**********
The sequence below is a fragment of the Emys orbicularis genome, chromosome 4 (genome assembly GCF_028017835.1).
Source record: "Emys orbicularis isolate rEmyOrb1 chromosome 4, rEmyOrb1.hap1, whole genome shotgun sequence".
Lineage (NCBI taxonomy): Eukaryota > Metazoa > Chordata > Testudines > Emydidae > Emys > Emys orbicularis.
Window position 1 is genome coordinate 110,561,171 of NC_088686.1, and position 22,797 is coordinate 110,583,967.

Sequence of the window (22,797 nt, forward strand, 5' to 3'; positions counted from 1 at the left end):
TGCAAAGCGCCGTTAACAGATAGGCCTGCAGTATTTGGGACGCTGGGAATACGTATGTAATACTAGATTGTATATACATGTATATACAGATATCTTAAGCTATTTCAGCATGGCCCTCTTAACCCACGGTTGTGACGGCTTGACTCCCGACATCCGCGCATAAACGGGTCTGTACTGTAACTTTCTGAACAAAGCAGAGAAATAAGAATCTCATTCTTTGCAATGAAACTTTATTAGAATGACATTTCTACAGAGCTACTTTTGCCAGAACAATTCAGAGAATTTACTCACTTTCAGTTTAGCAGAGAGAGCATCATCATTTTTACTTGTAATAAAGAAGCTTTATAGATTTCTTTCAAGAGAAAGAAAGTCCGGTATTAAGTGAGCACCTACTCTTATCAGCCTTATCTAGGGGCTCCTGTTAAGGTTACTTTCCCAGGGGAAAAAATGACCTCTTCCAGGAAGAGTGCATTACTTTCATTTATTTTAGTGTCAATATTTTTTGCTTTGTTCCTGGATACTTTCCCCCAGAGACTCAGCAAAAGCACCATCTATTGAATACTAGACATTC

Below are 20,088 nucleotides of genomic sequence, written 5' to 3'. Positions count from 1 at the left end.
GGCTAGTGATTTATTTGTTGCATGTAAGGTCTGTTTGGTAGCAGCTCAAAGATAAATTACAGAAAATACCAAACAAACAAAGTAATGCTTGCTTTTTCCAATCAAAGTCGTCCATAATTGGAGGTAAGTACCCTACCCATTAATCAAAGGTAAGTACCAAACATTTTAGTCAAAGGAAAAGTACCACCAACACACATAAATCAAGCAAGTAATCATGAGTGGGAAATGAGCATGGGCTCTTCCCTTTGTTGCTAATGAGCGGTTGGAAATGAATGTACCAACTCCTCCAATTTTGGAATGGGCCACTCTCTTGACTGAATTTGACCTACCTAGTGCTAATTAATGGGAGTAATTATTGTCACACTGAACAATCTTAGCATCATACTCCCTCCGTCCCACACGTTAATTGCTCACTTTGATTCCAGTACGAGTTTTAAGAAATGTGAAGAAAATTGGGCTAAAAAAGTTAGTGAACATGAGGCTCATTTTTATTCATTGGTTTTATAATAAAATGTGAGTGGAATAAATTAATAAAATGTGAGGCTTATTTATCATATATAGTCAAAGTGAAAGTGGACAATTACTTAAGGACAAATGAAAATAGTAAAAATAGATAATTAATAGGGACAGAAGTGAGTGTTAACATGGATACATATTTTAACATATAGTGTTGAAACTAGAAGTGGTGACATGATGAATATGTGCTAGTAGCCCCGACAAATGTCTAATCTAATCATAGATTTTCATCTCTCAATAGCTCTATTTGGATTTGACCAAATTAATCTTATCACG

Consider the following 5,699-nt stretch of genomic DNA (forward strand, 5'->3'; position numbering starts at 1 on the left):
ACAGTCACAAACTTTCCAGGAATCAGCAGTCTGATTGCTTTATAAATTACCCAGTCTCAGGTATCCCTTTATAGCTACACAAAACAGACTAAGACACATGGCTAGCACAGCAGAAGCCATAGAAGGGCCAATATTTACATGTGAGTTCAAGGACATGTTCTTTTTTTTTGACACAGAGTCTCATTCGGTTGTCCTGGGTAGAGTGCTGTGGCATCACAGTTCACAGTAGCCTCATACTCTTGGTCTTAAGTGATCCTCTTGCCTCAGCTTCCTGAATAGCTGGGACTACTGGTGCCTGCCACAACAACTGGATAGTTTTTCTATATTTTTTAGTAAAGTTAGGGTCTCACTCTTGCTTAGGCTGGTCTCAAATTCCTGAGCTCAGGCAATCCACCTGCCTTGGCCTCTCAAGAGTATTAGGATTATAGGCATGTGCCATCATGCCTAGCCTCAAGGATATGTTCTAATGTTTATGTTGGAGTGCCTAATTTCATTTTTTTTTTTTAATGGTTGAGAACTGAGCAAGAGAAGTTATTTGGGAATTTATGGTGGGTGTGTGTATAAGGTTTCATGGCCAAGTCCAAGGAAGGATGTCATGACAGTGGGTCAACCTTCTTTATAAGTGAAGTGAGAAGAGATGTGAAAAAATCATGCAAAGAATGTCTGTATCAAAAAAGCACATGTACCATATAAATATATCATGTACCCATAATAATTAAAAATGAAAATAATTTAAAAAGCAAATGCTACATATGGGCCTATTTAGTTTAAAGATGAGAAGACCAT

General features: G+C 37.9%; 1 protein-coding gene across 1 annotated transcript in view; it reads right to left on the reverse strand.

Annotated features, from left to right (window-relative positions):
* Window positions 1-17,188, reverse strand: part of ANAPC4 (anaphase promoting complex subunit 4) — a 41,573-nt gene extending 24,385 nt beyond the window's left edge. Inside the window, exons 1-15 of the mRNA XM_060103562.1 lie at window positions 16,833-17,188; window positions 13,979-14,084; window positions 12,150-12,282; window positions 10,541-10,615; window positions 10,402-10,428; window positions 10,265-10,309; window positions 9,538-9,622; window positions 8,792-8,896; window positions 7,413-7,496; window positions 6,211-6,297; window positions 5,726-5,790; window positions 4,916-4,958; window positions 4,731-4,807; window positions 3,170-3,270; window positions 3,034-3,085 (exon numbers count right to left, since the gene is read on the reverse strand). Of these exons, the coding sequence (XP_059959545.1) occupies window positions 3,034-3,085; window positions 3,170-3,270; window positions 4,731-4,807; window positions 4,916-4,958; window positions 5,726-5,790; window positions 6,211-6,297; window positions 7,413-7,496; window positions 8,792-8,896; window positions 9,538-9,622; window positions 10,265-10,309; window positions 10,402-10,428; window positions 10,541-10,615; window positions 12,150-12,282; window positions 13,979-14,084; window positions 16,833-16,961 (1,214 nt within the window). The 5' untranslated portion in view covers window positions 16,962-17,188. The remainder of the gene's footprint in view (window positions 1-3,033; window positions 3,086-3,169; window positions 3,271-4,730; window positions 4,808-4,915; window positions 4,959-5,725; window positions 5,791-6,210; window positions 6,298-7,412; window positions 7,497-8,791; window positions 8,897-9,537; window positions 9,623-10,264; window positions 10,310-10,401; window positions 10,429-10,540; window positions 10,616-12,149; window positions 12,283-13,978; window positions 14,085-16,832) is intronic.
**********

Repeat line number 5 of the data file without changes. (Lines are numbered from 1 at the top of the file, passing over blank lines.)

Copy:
Sequence of the window (22,797 nt, forward strand, 5' to 3'; positions counted from 1 at the left end):